Wales and Northern Ireland A&E waits 'worsen'
A&E waiting times in Wales and Northern Ireland have got worse in the past month - dropping well below performance in England.
Hospitals are meant to see 95% of patients in four hours.
But during December just 76.7% in Northern Ireland were, while in Wales it was 81%, a drop since November for both nations.
The figures have been published a week after data for England showed waits were at the longest for a decade.
In England 90.2% of patients were seen in four hours during December in what is proving to be one of the most difficult winters for years.
England also publishes weekly data which showed there was a slight improvement during the second week of January from the previous week.
Data for Scotland lags some way behind the rest of the UK - the latest comprehensive data is from September - although interim figures show hospitals are struggling there too.
The figures for Wales are the worst since 2009 when the current way of collecting the data began.
In all cases the figures include smaller units, such as walk-in centres and minor injury clinics. Once they are stripped out, performance is even worse.
|A&E waiting times across the UK|
|Nation||Target||Performance all units||Performance major units only|
|England||95% of patients in four hours||90.2% December||85.3% in December|
|Northern Ireland||95% of patients in four hours||76.7% in December||73.5% in December|
|Scotland||98% of patients in four hours||93.5% in September||Not available|
|Wales||95% of patients in four hours||81.0% in December||77.2% in December|
Meanwhile, the government in England has announced plans to pilot a change in ambulance response times to make better use of the service at a time of growing pressure.
Ambulance service chiefs say too many vehicles are dispatched to cases in the second most urgent category, known as Red 2, which then turn out to be less urgent.
Ambulance services are expected to respond to Red 1 and Red 2 calls within eight minutes. Instead of 60 seconds, the call handlers will now have 180 seconds to make a decision before the eight minutes begins for Red 2 in London and the south west from next month.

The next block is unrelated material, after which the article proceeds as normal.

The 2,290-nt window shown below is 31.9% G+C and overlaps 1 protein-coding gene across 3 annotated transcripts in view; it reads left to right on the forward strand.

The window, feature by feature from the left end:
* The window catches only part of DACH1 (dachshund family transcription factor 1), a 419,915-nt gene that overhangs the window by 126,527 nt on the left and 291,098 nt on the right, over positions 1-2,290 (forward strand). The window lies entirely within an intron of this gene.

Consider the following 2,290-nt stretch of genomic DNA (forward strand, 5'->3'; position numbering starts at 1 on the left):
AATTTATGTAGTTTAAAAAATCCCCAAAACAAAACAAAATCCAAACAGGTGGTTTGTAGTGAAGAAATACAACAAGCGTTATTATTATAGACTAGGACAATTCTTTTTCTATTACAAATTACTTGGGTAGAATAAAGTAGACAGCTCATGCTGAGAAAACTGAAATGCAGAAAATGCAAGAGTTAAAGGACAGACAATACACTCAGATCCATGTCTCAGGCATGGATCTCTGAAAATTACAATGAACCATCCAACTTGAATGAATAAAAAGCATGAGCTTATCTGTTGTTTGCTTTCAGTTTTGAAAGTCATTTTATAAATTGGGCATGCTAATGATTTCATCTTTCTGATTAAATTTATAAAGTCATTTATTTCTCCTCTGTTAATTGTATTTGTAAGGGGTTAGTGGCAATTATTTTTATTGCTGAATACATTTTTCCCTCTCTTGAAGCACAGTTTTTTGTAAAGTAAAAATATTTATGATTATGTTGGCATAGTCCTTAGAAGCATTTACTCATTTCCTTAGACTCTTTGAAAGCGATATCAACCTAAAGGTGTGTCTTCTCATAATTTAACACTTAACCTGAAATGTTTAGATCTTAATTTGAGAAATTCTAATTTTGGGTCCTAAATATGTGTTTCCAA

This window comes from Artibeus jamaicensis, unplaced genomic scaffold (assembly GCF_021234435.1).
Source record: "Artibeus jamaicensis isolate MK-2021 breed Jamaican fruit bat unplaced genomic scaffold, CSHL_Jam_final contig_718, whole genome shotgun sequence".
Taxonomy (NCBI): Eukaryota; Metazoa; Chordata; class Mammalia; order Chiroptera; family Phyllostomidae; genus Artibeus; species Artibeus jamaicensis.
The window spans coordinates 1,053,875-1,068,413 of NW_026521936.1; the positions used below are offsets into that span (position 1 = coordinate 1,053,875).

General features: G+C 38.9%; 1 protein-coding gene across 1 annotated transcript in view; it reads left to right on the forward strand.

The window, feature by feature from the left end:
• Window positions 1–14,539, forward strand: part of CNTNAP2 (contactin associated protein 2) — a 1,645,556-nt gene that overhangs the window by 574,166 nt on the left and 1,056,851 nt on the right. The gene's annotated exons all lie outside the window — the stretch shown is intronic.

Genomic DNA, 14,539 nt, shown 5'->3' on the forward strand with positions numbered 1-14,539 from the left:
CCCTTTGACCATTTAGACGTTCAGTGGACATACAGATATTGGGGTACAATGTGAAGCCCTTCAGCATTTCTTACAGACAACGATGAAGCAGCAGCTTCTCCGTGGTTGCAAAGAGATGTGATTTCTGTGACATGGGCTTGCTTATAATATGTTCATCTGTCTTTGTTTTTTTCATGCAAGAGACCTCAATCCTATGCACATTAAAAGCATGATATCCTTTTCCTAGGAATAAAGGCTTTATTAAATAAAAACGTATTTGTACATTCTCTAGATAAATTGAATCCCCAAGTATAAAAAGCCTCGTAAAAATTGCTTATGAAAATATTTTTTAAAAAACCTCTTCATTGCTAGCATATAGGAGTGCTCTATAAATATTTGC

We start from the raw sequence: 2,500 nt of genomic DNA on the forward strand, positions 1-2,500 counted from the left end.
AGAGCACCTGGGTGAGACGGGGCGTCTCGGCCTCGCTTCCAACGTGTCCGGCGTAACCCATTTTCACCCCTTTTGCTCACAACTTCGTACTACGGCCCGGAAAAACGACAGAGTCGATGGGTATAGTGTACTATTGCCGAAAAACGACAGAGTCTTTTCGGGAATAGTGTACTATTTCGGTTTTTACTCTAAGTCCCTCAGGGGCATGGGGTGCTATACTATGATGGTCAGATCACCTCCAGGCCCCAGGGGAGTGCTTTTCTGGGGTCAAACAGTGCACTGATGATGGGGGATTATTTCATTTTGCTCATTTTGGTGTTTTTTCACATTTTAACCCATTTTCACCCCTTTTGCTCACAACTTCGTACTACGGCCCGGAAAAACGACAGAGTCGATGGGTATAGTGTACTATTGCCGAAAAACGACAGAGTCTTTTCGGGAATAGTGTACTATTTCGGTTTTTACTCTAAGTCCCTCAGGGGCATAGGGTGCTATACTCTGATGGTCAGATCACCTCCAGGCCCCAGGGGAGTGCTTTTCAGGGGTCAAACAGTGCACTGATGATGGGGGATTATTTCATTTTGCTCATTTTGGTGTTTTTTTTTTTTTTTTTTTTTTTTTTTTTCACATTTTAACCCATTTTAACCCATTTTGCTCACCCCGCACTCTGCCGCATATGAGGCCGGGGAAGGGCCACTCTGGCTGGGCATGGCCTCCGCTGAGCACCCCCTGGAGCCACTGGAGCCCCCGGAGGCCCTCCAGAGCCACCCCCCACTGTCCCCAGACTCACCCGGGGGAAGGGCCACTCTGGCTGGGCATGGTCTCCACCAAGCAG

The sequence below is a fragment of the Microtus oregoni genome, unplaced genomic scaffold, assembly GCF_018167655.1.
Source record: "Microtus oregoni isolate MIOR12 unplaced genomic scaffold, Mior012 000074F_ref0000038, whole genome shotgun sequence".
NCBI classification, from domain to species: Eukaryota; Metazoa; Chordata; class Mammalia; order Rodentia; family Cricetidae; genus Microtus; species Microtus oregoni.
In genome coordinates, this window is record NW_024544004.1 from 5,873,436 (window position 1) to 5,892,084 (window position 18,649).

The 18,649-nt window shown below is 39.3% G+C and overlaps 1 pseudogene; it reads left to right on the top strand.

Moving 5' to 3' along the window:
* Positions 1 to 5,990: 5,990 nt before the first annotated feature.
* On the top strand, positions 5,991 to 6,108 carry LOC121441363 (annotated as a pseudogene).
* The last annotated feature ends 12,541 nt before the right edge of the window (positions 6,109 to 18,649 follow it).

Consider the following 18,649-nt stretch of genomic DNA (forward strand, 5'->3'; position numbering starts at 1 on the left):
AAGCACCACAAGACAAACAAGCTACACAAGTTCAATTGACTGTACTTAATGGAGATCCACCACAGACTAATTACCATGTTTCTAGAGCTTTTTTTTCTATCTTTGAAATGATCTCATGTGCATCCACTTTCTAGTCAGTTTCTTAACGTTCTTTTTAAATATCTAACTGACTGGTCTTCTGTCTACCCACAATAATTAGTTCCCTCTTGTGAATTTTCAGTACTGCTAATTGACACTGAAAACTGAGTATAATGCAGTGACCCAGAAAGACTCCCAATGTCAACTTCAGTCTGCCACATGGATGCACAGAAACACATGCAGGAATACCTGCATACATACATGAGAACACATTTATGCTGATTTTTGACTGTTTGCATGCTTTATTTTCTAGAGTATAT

Before Christmas, a leaked document revealed plans to change response times which provoked criticism from Labour.
London and South West Ambulance Services will pilot the new system.
Moving the goalposts?
The changes to ambulance response times - or at least the time call handlers get to assess the calls - will understandably raise suspicions.
Like most of the rest of the system, ambulance crews have been struggling to meet their targets. So in the middle of the most difficult winter for a long time the idea of changing the goalposts may feel under-hand.
But it is something ambulance staff have been calling for for a while. Only about a tenth of 999 calls are genuinely life-threatening, but four times as many are treated as such.
Part of the problem is that people staffing the phone lines only have 60 seconds to make a judgement. Naturally, they lean towards being safe and dispatch more crews urgently than is necessary.
About one in five end up being cancelled before they even reach the scene, wasting valuable and tightly-stretched resources.
Prof Keith Willett, of NHS England, said: "We are piloting these new arrangements because on medical grounds we believe they will increase the availability of ambulance vehicles and paramedic staff.
"It's not about relaxing standards."
The move comes as new proposals on minimum staffing levels for A&E units have been put forward. The draft guidance from the National Institute for Health and Care Excellence recommends one nurse for every four cubicles.
But it said for major trauma or cardiac arrest patients, there needed to be two nurses for each patient. Currently it is up to individual hospitals to decide on numbers - but unions say there are shortages.
Royal College of Nursing general secretary Peter Carter said: "At the moment the government is treating the symptoms, not the cause.
"If more is not done to improve community services and invest in staffing across the NHS, this desperate fire-fighting will continue year after year. This crisis will not be cheap to solve, but ignoring it will cost patients dearly."